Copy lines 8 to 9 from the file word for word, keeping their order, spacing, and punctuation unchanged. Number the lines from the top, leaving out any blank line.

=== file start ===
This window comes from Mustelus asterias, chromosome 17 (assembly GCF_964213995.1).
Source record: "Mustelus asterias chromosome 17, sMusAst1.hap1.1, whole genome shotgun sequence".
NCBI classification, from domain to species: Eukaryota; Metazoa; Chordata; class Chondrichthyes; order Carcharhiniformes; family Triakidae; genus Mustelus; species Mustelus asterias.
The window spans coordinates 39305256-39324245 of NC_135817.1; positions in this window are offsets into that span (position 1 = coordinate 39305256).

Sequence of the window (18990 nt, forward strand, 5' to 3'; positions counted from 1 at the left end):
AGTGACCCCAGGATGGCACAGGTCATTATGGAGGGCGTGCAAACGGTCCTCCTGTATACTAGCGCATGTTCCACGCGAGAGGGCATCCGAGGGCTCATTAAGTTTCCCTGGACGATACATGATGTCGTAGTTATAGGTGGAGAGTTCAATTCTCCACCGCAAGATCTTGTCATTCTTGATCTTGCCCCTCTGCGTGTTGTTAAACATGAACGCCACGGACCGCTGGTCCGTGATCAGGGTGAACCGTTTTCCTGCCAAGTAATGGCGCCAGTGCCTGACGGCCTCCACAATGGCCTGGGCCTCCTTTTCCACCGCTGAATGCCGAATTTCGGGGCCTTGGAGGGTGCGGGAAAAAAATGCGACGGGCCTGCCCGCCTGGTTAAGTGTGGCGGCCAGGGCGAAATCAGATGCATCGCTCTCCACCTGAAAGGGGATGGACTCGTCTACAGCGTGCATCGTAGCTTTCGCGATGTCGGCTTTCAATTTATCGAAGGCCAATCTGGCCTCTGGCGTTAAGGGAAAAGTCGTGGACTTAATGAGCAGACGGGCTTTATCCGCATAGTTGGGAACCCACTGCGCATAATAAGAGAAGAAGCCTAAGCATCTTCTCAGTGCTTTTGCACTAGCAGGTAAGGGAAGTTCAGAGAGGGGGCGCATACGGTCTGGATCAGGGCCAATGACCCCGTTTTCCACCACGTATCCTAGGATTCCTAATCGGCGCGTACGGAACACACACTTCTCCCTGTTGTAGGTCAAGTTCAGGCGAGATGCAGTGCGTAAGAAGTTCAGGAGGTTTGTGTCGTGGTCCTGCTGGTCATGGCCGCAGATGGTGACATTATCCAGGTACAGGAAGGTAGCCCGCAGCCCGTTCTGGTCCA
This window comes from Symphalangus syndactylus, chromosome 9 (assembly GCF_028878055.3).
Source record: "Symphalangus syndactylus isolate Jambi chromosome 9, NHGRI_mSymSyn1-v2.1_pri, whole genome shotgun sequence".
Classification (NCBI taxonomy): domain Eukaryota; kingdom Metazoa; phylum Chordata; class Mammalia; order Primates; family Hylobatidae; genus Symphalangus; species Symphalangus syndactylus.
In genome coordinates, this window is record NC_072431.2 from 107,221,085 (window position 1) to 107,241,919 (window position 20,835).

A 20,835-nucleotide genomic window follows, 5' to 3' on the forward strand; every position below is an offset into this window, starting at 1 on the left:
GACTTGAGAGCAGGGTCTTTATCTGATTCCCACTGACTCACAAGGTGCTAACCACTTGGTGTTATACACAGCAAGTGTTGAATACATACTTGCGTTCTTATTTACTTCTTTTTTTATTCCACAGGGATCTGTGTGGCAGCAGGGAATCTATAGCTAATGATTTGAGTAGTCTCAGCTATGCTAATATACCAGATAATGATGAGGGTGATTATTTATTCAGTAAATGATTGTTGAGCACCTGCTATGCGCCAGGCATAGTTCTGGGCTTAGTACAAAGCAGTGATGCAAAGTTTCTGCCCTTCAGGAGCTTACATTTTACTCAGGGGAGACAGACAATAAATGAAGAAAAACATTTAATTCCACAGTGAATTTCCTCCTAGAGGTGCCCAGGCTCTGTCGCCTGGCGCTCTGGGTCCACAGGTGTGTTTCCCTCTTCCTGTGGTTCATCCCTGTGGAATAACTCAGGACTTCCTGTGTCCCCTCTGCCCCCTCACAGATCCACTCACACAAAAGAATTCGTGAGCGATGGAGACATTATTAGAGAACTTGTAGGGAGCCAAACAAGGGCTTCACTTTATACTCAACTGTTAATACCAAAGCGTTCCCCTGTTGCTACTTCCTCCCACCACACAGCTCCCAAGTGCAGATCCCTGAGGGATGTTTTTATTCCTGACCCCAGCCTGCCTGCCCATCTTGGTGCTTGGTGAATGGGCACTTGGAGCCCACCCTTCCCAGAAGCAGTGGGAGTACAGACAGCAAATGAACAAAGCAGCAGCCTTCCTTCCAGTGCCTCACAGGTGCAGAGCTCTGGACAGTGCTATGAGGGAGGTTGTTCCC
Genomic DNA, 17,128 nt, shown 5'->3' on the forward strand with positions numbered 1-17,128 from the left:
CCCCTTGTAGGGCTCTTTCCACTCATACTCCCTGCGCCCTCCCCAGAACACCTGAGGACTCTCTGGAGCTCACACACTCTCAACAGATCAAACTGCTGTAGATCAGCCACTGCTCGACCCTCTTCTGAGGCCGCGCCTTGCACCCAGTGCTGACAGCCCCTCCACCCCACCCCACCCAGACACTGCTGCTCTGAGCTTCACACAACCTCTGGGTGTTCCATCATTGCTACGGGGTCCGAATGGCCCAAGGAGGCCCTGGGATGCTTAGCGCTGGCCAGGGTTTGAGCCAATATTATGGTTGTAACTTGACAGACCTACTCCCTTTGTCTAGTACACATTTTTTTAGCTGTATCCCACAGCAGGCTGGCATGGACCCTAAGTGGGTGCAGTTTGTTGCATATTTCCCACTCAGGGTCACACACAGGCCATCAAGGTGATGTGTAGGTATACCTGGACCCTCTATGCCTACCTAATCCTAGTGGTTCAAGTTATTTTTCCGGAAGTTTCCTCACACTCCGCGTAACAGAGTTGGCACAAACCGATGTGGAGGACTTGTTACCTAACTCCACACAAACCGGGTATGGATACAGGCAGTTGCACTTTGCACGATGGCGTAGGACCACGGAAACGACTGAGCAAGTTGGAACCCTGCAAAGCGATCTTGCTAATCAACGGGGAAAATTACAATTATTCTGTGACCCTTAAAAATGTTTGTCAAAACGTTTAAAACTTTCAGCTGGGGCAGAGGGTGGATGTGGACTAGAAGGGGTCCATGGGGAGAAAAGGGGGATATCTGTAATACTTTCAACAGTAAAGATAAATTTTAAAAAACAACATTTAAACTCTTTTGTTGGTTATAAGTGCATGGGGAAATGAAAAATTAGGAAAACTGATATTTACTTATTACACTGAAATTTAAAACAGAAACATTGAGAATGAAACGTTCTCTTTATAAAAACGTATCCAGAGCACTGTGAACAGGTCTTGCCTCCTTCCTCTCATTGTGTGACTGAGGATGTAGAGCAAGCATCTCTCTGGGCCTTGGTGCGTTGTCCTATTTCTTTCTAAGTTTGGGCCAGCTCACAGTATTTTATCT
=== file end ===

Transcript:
Source record: "Symphalangus syndactylus isolate Jambi chromosome 9, NHGRI_mSymSyn1-v2.1_pri, whole genome shotgun sequence".
Classification (NCBI taxonomy): domain Eukaryota; kingdom Metazoa; phylum Chordata; class Mammalia; order Primates; family Hylobatidae; genus Symphalangus; species Symphalangus syndactylus.